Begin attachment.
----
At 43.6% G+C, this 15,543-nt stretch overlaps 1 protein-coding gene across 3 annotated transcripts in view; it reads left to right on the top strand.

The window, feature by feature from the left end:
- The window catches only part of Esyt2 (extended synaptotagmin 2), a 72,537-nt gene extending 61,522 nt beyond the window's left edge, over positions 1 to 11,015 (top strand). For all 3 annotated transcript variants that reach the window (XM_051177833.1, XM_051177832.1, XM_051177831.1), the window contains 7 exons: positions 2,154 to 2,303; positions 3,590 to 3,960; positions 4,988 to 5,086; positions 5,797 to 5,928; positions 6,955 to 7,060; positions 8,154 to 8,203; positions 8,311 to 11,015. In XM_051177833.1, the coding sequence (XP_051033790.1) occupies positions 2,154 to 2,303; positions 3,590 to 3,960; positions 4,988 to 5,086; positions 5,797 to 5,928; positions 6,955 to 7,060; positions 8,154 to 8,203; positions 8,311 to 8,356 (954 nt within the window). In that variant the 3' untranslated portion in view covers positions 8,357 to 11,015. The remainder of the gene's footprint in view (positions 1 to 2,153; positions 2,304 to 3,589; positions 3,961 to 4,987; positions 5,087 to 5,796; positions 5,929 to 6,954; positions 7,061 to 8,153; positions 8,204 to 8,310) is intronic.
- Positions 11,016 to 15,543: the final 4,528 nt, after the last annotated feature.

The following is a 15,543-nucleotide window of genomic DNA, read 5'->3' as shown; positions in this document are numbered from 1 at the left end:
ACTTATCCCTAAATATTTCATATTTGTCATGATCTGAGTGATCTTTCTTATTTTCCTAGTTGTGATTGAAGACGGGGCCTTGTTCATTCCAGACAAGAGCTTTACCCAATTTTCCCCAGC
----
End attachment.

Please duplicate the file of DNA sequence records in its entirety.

At 43.6% G+C, this 15,543-nt stretch overlaps 1 protein-coding gene across 3 annotated transcripts in view; it reads left to right on the top strand.

The window, feature by feature from the left end:
- The window catches only part of Esyt2 (extended synaptotagmin 2), a 72,537-nt gene extending 61,522 nt beyond the window's left edge, over positions 1 to 11,015 (top strand). For all 3 annotated transcript variants that reach the window (XM_051177833.1, XM_051177832.1, XM_051177831.1), the window contains 7 exons: positions 2,154 to 2,303; positions 3,590 to 3,960; positions 4,988 to 5,086; positions 5,797 to 5,928; positions 6,955 to 7,060; positions 8,154 to 8,203; positions 8,311 to 11,015. In XM_051177833.1, the coding sequence (XP_051033790.1) occupies positions 2,154 to 2,303; positions 3,590 to 3,960; positions 4,988 to 5,086; positions 5,797 to 5,928; positions 6,955 to 7,060; positions 8,154 to 8,203; positions 8,311 to 8,356 (954 nt within the window). In that variant the 3' untranslated portion in view covers positions 8,357 to 11,015. The remainder of the gene's footprint in view (positions 1 to 2,153; positions 2,304 to 3,589; positions 3,961 to 4,987; positions 5,087 to 5,796; positions 5,929 to 6,954; positions 7,061 to 8,153; positions 8,204 to 8,310) is intronic.
- Positions 11,016 to 15,543: the final 4,528 nt, after the last annotated feature.

The following is a 15,543-nucleotide window of genomic DNA, read 5'->3' as shown; positions in this document are numbered from 1 at the left end:
ACTTATCCCTAAATATTTCATATTTGTCATGATCTGAGTGATCTTTCTTATTTTCCTAGTTGTGATTGAAGACGGGGCCTTGTTCATTCCAGACAAGAGCTTTACCCAATTTTCCCCAGC